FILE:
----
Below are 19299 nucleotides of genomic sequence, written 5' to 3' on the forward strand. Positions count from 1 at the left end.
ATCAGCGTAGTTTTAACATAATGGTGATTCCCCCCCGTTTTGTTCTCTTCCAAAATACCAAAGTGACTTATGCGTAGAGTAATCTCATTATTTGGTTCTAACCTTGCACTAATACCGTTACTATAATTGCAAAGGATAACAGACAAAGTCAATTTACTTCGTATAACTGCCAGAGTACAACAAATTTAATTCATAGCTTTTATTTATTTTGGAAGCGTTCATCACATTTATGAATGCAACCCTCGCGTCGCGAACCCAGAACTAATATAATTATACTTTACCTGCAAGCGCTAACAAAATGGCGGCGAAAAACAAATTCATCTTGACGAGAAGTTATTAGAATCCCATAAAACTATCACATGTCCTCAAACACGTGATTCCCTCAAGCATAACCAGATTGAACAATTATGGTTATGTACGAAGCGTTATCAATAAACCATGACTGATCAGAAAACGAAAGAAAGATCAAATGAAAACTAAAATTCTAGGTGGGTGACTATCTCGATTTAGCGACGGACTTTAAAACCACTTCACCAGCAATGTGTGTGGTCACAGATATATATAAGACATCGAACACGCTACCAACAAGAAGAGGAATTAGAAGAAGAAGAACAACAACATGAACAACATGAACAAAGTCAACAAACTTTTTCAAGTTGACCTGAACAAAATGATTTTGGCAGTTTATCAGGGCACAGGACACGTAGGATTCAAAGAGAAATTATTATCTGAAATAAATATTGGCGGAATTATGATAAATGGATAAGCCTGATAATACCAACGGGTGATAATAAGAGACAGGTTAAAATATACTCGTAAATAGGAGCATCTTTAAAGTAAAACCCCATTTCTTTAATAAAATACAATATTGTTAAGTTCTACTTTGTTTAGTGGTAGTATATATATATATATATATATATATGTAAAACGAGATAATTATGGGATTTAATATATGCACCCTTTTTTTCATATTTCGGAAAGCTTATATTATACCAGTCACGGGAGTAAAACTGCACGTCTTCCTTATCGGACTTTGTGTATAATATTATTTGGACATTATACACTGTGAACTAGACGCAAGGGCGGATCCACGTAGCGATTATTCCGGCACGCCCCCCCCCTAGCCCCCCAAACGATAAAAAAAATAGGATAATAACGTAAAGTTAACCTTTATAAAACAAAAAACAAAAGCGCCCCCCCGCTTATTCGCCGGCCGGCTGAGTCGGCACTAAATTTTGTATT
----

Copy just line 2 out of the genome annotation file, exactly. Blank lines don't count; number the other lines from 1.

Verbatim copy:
ATCAGCGTAGTTTTAACATAATGGTGATTCCCCCCCGTTTTGTTCTCTTCCAAAATACCAAAGTGACTTATGCGTAGAGTAATCTCATTATTTGGTTCTAACCTTGCACTAATACCGTTACTATAATTGCAAAGGATAACAGACAAAGTCAATTTACTTCGTATAACTGCCAGAGTACAACAAATTTAATTCATAGCTTTTATTTATTTTGGAAGCGTTCATCACATTTATGAATGCAACCCTCGCGTCGCGAACCCAGAACTAATATAATTATACTTTACCTGCAAGCGCTAACAAAATGGCGGCGAAAAACAAATTCATCTTGACGAGAAGTTATTAGAATCCCATAAAACTATCACATGTCCTCAAACACGTGATTCCCTCAAGCATAACCAGATTGAACAATTATGGTTATGTACGAAGCGTTATCAATAAACCATGACTGATCAGAAAACGAAAGAAAGATCAAATGAAAACTAAAATTCTAGGTGGGTGACTATCTCGATTTAGCGACGGACTTTAAAACCACTTCACCAGCAATGTGTGTGGTCACAGATATATATAAGACATCGAACACGCTACCAACAAGAAGAGGAATTAGAAGAAGAAGAACAACAACATGAACAACATGAACAAAGTCAACAAACTTTTTCAAGTTGACCTGAACAAAATGATTTTGGCAGTTTATCAGGGCACAGGACACGTAGGATTCAAAGAGAAATTATTATCTGAAATAAATATTGGCGGAATTATGATAAATGGATAAGCCTGATAATACCAACGGGTGATAATAAGAGACAGGTTAAAATATACTCGTAAATAGGAGCATCTTTAAAGTAAAACCCCATTTCTTTAATAAAATACAATATTGTTAAGTTCTACTTTGTTTAGTGGTAGTATATATATATATATATATATATATGTAAAACGAGATAATTATGGGATTTAATATATGCACCCTTTTTTTCATATTTCGGAAAGCTTATATTATACCAGTCACGGGAGTAAAACTGCACGTCTTCCTTATCGGACTTTGTGTATAATATTATTTGGACATTATACACTGTGAACTAGACGCAAGGGCGGATCCACGTAGCGATTATTCCGGCACGCCCCCCCCCTAGCCCCCCAAACGATAAAAAAAATAGGATAATAACGTAAAGTTAACCTTTATAAAACAAAAAACAAAAGCGCCCCCCCGCTTATTCGCCGGCCGGCTGAGTCGGCACTAAATTTTGTATT